Browsing the "population" Tag

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Full Planet, Empty Plates: Chapter 2. The Ecology of Population Growth

Throughout most of human existence, population growth has been so slow as to be imperceptible within a single generation. Reaching a global population of 1 billion in 1804 required the entire time since modern humans appeared on the scene. To add the second billion, it took until 1927, just over a century. Thirty-three years later, in 1960, world population reached 3 billion. Then the pace sped up, as we added another billion every 13 years or so until we hit 7 billion in late 2011.

The New Global Food Crisis: Lester Brown’s Full Planet, Empty Plates

The phrase “global food crisis” may strike us in the developed world as a bit overblown. But in his new book Full Planet, Empty Plates: The New Geopolitics of Food Scarcity, Lester R. Brown, founder of the Earth Policy Institute, aptly demonstrates that our current food security situation is anything but normal… and could even represent the “weak link” to maintaining the standard of living to which we’ve become accustomed.

The Cleveland… Bears?

This month, a young black bear was found in a tree outside an apartment building in Cleveland. While it makes for interesting headlines on the small scale, the competing interests of humans and animals on the global scale could spell doom for wild creatures.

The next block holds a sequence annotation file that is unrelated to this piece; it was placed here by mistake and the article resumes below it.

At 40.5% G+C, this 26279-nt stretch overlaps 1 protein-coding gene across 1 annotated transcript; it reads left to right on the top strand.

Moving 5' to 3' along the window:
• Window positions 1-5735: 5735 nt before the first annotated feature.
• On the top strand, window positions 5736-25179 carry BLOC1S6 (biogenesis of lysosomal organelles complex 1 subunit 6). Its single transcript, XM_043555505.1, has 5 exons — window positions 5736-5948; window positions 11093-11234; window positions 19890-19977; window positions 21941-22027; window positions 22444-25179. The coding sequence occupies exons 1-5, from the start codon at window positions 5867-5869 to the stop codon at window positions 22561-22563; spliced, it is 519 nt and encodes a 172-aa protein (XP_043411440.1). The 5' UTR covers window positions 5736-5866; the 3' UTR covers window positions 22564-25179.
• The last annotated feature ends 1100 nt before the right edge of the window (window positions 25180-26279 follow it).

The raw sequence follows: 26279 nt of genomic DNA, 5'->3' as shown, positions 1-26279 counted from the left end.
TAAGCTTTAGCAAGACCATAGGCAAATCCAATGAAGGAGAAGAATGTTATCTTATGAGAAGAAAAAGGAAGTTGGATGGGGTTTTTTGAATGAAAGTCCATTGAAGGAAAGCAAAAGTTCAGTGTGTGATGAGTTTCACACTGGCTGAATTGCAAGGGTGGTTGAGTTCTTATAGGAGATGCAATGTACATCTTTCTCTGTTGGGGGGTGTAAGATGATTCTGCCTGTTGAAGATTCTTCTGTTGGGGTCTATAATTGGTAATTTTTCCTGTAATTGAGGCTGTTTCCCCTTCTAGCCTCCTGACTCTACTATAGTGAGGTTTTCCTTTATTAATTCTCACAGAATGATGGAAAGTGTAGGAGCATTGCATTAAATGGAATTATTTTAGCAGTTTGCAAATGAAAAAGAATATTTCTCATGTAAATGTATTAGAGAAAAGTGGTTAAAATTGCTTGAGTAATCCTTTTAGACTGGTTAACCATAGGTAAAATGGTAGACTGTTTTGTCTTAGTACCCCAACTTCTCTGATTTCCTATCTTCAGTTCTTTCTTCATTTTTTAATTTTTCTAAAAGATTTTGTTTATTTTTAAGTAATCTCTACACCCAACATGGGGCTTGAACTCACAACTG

September 19th

Redefining Security for the 21st Century

The situation in which we find ourselves pushes us to redefine security in twenty-first century terms. The time when military forces were the prime threat to security has faded into the past. The threats now are climate volatility, spreading water shortages, continuing population growth, spreading hunger, and failing states. The challenge is to devise new fiscal priorities that match these new security threats.

Troubling Health Trends Holding Back Progress on Life Expectancy

People born today will live for 68 years on average, 20 years longer than those born in 1950. By the mid-twentieth century, industrial countries had already made major strides in extending lifespans with improvements in sanitation, nutrition, and public health. After World War II, rapid gains in life expectancy in developing countries began to narrow the gap between these nations and industrial countries. Although average life expectancy worldwide continues to increase, gains have come more slowly in the last few decades. Worryingly, life expectancy has actually declined in some developing countries, while a few industrial countries have stalled or made slow progress on this important indicator of human health and well-being.

November 18th